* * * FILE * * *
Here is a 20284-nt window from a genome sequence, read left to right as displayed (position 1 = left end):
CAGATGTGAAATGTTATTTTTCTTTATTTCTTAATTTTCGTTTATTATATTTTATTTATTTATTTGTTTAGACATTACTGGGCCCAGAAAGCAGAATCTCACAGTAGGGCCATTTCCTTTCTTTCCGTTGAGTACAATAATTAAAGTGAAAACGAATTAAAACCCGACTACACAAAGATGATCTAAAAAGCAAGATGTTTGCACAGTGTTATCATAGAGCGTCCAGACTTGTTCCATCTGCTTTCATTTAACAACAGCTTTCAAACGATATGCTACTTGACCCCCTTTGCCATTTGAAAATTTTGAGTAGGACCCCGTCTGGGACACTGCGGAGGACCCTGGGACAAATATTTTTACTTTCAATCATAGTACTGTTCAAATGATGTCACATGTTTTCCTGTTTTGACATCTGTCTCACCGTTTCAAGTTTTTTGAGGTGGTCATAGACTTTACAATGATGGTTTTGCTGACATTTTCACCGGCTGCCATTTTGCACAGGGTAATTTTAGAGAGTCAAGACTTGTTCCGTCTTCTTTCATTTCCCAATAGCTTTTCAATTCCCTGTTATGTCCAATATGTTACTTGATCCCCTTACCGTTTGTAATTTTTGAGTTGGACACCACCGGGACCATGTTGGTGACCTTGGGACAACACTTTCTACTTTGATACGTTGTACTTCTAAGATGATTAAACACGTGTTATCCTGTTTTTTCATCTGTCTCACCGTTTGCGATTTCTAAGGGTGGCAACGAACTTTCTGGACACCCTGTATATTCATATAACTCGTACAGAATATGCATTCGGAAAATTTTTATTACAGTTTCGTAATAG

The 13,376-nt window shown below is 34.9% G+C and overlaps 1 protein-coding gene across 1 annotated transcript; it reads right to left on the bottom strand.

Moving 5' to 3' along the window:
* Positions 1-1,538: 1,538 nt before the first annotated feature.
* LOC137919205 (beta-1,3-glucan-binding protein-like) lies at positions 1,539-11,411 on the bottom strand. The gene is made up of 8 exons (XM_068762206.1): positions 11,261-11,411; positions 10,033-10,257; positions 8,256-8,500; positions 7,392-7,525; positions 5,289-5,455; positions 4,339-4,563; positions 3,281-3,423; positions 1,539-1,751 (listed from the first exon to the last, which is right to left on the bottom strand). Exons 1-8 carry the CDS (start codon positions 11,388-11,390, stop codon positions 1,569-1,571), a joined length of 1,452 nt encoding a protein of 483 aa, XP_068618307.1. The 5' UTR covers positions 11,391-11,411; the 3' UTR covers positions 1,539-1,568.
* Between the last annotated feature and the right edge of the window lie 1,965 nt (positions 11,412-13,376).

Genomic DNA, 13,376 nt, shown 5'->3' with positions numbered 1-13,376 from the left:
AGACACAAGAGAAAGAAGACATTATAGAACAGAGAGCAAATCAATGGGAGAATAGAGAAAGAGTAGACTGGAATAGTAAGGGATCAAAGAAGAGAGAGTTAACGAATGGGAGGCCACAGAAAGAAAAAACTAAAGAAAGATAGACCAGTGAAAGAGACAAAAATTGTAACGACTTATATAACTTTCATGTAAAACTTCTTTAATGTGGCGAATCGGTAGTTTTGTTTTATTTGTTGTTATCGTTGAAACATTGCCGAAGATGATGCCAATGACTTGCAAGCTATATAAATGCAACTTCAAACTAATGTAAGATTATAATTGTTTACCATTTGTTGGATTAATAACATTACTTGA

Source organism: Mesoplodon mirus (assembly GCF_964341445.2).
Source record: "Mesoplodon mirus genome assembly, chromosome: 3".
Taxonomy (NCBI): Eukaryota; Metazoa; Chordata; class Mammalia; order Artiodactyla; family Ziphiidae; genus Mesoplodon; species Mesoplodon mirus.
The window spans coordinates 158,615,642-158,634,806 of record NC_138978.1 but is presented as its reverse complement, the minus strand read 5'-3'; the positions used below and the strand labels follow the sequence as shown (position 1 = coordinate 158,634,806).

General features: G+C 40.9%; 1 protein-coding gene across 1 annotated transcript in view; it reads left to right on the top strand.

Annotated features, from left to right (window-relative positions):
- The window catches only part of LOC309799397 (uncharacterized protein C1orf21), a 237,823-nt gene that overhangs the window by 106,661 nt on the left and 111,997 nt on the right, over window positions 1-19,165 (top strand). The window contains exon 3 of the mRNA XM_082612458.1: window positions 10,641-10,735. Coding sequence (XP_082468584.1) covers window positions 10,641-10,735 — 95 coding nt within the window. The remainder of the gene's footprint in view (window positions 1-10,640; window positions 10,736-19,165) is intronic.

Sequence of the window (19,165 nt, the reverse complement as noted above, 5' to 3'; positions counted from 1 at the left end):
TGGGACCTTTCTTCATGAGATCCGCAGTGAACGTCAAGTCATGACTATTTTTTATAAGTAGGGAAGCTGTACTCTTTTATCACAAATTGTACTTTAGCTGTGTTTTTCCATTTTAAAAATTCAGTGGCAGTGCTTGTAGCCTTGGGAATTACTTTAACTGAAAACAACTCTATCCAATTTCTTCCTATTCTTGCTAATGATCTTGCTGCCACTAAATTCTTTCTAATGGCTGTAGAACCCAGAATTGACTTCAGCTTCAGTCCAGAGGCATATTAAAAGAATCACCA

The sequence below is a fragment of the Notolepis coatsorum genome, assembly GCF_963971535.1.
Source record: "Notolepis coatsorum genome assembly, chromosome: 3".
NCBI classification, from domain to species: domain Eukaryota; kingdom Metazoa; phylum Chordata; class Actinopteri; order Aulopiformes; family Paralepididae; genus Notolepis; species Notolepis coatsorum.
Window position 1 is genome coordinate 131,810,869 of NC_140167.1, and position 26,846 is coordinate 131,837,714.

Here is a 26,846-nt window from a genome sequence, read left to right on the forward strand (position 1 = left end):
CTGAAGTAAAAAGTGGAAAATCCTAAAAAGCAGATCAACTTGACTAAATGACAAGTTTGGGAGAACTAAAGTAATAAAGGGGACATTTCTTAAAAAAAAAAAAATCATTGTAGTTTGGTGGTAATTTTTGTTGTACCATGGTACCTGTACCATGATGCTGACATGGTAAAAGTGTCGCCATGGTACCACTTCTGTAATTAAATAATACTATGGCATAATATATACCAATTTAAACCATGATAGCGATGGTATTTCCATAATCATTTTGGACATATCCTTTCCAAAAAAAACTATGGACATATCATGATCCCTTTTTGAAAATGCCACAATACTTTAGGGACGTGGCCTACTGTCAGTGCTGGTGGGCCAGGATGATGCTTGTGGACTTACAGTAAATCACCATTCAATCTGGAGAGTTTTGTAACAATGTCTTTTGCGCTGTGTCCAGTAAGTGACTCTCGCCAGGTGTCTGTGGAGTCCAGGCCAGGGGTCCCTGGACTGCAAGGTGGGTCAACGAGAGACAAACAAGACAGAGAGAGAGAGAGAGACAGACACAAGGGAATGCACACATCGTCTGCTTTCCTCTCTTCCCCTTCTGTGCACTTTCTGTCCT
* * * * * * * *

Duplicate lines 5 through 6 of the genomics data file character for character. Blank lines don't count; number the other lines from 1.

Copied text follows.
* Positions 1-1,538: 1,538 nt before the first annotated feature.
* LOC137919205 (beta-1,3-glucan-binding protein-like) lies at positions 1,539-11,411 on the bottom strand. The gene is made up of 8 exons (XM_068762206.1): positions 11,261-11,411; positions 10,033-10,257; positions 8,256-8,500; positions 7,392-7,525; positions 5,289-5,455; positions 4,339-4,563; positions 3,281-3,423; positions 1,539-1,751 (listed from the first exon to the last, which is right to left on the bottom strand). Exons 1-8 carry the CDS (start codon positions 11,388-11,390, stop codon positions 1,569-1,571), a joined length of 1,452 nt encoding a protein of 483 aa, XP_068618307.1. The 5' UTR covers positions 11,391-11,411; the 3' UTR covers positions 1,539-1,568.